“We need your help. We’re pretty well-off in the big cities, but those make up only a number of caucus events. There are dozens of other caucuses throughout the state, and those regions are currently significantly understaffed,” Rhodes wrote. “This project is intended to bring much-needed reinforcements into the understaffed rural areas of Iowa.”
According to the Sanders campaign, as of Monday, at least 160 people had signed up to volunteer through the Operation Iowa form posted on Reddit. By Wednesday, Rhodes said there were more than 200 sign-ups, though he claimed that figure really meant a higher number of volunteers. “These people, some of them are submitting with three-four volunteers at a time. They’re saying, ‘Hey, I have a car, and I’m bringing three of my friends,’” Rhodes explained. Along with gathering volunteers, the members of the SandersForPresident subreddit claim to have raised more than $1 million for the campaign. When not organizing for Sanders, Rhodes is a Web developer and the founder of NoFap, which he described as an online community dedicated to helping people recover from addiction to pornography. He said he was inspired to create the site based on his own experiences.
For his part, Rhodes suggested Sanders appeals to redditors because he has not changed his positions during his career.
“Redditors come from all walks of life. You can’t really typecast them as white males in their teens and 20s anymore. That’s just not the case.” Rhodes said, adding, “But the Reddit user base, they’re users of the Internet, so they understand that if there’s a fact presented by a candidate … they’re going to do the research. They’re going to use the Internet to verify what people are saying. So, I believe that Bernie Sanders is such an incredible candidate in the eyes of the Reddit community because he is the only candidate out there, one of the few politicians out there, who has been saying the same thing for decades. His record is the most consistent record I’ve ever seen.”
Rhodes also attributes Sanders’ popularity on Reddit to the fact that his democratic socialist ideals don’t represent American “politics as usual.”
“I think now is the time to really utilize this incredible tool of connection that we have as human beings for the first time in history to win a campaign as a non-establishment candidate,” Rhodes said.
Posted by Segami | Thu Jan 28, 2016, 01:06 PM (0 replies)
Bernie Sanders is “in overall very good health,” his physician wrote in a letter released Thursday.
“You are in overall very good health and active in your professional work, and recreational lifestyle without limitation,” Sanders’ attending physician Dr. Brian P. Monahan wrote in a letter dated Jan. 20
“I have been blessed with good health and good endurance,” he said. “And there's nothing in the medical records that is going to surprise anybody. And we will get them out as soon as possible.”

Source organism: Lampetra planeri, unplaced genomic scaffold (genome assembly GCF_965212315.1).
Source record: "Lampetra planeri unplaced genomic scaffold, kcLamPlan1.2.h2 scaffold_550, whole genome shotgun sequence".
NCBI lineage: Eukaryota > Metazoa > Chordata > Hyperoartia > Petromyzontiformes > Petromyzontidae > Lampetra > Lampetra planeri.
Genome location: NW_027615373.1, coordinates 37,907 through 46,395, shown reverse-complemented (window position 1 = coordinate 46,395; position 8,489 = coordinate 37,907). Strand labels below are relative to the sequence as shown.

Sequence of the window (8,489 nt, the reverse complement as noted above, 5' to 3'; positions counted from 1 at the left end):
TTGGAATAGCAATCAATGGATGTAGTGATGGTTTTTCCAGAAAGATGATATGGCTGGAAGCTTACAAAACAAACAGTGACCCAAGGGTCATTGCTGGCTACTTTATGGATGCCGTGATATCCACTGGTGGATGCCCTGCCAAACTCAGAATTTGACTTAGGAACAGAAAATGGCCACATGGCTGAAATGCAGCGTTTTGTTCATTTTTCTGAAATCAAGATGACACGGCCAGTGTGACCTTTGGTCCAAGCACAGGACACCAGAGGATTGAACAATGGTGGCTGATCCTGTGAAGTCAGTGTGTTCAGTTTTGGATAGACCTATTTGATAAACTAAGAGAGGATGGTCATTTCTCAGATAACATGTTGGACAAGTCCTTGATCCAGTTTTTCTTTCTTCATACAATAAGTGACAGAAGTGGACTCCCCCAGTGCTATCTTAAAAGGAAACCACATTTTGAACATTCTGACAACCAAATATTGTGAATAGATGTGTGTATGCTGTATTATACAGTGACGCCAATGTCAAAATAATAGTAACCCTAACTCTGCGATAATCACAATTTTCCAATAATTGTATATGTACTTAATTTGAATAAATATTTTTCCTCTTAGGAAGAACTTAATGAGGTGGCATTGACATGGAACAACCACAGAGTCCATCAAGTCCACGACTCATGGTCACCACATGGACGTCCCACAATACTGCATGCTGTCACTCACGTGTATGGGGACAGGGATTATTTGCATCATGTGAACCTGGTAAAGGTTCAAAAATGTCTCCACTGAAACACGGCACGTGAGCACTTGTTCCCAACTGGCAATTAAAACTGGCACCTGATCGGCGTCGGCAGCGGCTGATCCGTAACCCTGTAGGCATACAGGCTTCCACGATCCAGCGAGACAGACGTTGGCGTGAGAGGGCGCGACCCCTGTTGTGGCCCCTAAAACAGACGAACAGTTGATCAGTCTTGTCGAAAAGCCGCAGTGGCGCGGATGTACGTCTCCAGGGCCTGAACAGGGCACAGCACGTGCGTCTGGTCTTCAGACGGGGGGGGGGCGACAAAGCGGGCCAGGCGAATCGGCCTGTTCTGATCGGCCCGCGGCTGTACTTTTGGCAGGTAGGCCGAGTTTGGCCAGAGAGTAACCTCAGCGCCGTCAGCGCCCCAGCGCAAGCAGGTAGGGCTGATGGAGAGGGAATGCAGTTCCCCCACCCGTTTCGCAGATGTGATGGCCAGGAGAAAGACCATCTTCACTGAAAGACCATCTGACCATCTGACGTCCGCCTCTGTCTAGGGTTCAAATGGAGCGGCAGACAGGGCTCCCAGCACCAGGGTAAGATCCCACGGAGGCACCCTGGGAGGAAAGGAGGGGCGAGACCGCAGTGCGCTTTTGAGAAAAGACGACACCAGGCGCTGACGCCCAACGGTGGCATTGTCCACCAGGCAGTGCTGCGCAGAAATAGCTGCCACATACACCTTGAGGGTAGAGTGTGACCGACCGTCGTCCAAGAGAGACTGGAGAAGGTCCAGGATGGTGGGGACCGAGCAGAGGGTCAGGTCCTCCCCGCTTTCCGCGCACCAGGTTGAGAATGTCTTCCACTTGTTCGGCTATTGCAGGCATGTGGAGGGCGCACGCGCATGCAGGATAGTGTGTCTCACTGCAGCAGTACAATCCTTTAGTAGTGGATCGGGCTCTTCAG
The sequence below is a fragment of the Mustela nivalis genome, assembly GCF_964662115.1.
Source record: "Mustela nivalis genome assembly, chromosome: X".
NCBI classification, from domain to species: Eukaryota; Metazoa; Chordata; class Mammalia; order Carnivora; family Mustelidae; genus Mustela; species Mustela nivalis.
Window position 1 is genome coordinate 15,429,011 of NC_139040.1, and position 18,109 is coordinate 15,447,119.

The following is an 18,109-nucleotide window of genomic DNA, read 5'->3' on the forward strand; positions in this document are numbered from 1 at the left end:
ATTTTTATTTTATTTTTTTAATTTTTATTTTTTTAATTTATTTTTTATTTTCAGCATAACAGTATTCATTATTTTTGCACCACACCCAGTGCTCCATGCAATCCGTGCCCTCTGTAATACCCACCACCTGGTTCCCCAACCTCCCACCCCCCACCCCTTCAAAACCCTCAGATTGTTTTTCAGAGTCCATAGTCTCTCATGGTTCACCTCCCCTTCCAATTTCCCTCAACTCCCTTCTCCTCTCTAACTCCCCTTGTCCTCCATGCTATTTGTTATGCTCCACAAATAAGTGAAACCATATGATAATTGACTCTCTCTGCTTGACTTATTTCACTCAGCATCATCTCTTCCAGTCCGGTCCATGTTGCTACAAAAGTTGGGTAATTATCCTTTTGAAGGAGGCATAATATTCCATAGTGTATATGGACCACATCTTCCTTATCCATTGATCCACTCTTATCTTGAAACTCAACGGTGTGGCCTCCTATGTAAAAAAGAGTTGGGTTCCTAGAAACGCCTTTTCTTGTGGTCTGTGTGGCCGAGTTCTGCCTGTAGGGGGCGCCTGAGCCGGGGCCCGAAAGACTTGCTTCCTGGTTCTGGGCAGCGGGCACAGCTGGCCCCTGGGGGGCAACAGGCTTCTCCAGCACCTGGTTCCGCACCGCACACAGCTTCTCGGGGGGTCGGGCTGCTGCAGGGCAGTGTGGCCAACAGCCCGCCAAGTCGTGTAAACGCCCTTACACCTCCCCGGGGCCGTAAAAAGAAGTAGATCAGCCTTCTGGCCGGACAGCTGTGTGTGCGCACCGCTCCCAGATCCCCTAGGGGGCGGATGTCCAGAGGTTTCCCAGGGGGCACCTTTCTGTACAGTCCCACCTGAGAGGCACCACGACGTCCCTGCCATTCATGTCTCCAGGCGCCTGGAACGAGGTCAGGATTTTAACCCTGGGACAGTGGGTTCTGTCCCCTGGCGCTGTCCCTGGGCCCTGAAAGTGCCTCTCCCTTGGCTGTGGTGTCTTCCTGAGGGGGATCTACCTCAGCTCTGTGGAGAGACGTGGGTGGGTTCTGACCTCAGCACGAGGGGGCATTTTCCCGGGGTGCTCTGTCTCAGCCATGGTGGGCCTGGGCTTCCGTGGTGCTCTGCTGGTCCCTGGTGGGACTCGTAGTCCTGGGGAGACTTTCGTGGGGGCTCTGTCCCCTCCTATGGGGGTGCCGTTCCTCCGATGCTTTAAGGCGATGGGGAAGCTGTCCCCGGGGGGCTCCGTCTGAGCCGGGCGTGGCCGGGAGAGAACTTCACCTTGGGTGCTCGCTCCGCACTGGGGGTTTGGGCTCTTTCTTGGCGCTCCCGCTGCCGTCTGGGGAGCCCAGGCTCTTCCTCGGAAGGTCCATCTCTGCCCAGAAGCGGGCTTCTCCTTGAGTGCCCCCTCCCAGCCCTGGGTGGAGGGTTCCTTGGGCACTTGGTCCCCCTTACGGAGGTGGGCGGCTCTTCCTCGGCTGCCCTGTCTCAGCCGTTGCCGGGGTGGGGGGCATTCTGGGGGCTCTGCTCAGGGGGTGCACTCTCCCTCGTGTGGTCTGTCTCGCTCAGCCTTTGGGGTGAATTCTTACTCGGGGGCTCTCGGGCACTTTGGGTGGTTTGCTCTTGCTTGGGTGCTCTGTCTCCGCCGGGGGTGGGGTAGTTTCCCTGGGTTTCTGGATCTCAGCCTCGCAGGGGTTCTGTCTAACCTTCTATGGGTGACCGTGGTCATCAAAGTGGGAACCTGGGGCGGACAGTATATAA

Posted by Segami | Thu Jan 28, 2016, 12:17 PM (9 replies)
"Clinton volunteers are being encouraged to vote for Martin O’Malley in cases where making him viable would prevent his voters from shifting to Bernie Sanders."
This scares me so much. What can we do about this? This feels so dirty, so cynical.
We are spending our time making videos to help our caucus goers convince people that Bernie would be a great candidate for them, and then I see the Clinton camp doing something like this... What can we do?
Joan Amos, a sweet, outspoken 73-year-old chair of the Democratic Party in Lucas County, attended one campaign caucus briefing a few months ago and told me Clinton volunteers are being encouraged to vote for Martin O’Malley in cases where making him viable would prevent his voters from shifting to Bernie Sanders.
Amos says that, at least in her county, food can also be a strategic consideration. A neighbor once gave her an expensive bottle of wine and asked her to switch her vote to a rival campaign (she didn't). In 2008, she said the Clinton supporters in Lucas County separated their home-cooked dishes from the main community potluck table on caucus night in order to make their corner of the room look more inviting. When I asked if the Clinton campaign intended to bring food this year, one local volunteer, Susan Cohen, clarified: “It’s not bribery, it’s all about hospitality and making it a good experience for everybody.”
Posted by Segami | Thu Jan 28, 2016, 11:39 AM (46 replies)
The Washington Post/ABC asked “who makes you anxious? who makes you feel comfortable?” and now has released the results.
Trump scares us most: 69% say the thought of President Trump makes them somewhat or very anxious.
Next, Hilary, with 51%. Then, Cruz and Rubio. At 43%, Bernie Sanders makes us least anxious.
Which is to say, we are comfortable with him: a 57% majority is either somewhat or very comfortable with the idea of President Sanders, more than any other candidate.
Go look at the story. The details are illuminating, reminding us both of what a weird, small, insular cult the Republican party has become, and of the growing power of the group called Independent, from which Bernie has emerged.
Among Democratic hopefuls, 51 percent of Americans say they are anxious about Hillary Clinton becoming president, while 43 percent are similarly concerned about Bernie Sanders in the White House. Sanders is the only candidate tested in the poll for whom a plurality -- 50 percent -- says they feel comfortable with as president. (Expect the Sanders campaign to push this number as they make their case that the democratic socialist is electable.)